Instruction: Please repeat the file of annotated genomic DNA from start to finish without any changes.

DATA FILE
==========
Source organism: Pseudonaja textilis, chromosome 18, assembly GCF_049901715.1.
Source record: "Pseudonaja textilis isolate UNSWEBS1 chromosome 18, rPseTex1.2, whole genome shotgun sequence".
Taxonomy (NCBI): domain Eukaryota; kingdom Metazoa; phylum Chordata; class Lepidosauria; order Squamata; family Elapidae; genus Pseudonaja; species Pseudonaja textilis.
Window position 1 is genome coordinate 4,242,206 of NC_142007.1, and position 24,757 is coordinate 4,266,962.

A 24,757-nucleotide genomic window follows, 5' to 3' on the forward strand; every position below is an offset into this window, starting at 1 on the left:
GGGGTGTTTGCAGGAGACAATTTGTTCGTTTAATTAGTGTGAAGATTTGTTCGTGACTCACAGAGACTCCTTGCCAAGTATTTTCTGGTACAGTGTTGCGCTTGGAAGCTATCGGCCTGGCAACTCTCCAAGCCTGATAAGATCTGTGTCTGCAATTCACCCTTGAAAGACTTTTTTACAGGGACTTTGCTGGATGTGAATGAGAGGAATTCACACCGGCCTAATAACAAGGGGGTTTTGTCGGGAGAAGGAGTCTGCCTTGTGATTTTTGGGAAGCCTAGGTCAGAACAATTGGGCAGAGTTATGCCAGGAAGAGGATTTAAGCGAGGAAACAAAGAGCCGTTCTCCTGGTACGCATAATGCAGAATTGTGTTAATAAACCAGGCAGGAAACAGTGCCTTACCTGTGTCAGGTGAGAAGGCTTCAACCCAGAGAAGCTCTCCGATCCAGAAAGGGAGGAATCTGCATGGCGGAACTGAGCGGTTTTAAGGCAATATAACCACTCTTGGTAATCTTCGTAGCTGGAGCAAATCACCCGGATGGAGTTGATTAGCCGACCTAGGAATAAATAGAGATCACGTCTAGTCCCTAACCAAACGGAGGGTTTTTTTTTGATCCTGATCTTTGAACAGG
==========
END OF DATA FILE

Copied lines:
Source organism: Pseudonaja textilis, chromosome 18, assembly GCF_049901715.1.
Source record: "Pseudonaja textilis isolate UNSWEBS1 chromosome 18, rPseTex1.2, whole genome shotgun sequence".
Taxonomy (NCBI): domain Eukaryota; kingdom Metazoa; phylum Chordata; class Lepidosauria; order Squamata; family Elapidae; genus Pseudonaja; species Pseudonaja textilis.
Window position 1 is genome coordinate 4,242,206 of NC_142007.1, and position 24,757 is coordinate 4,266,962.

A 24,757-nucleotide genomic window follows, 5' to 3' on the forward strand; every position below is an offset into this window, starting at 1 on the left:
GGGGTGTTTGCAGGAGACAATTTGTTCGTTTAATTAGTGTGAAGATTTGTTCGTGACTCACAGAGACTCCTTGCCAAGTATTTTCTGGTACAGTGTTGCGCTTGGAAGCTATCGGCCTGGCAACTCTCCAAGCCTGATAAGATCTGTGTCTGCAATTCACCCTTGAAAGACTTTTTTACAGGGACTTTGCTGGATGTGAATGAGAGGAATTCACACCGGCCTAATAACAAGGGGGTTTTGTCGGGAGAAGGAGTCTGCCTTGTGATTTTTGGGAAGCCTAGGTCAGAACAATTGGGCAGAGTTATGCCAGGAAGAGGATTTAAGCGAGGAAACAAAGAGCCGTTCTCCTGGTACGCATAATGCAGAATTGTGTTAATAAACCAGGCAGGAAACAGTGCCTTACCTGTGTCAGGTGAGAAGGCTTCAACCCAGAGAAGCTCTCCGATCCAGAAAGGGAGGAATCTGCATGGCGGAACTGAGCGGTTTTAAGGCAATATAACCACTCTTGGTAATCTTCGTAGCTGGAGCAAATCACCCGGATGGAGTTGATTAGCCGACCTAGGAATAAATAGAGATCACGTCTAGTCCCTAACCAAACGGAGGGTTTTTTTTTGATCCTGATCTTTGAACAGG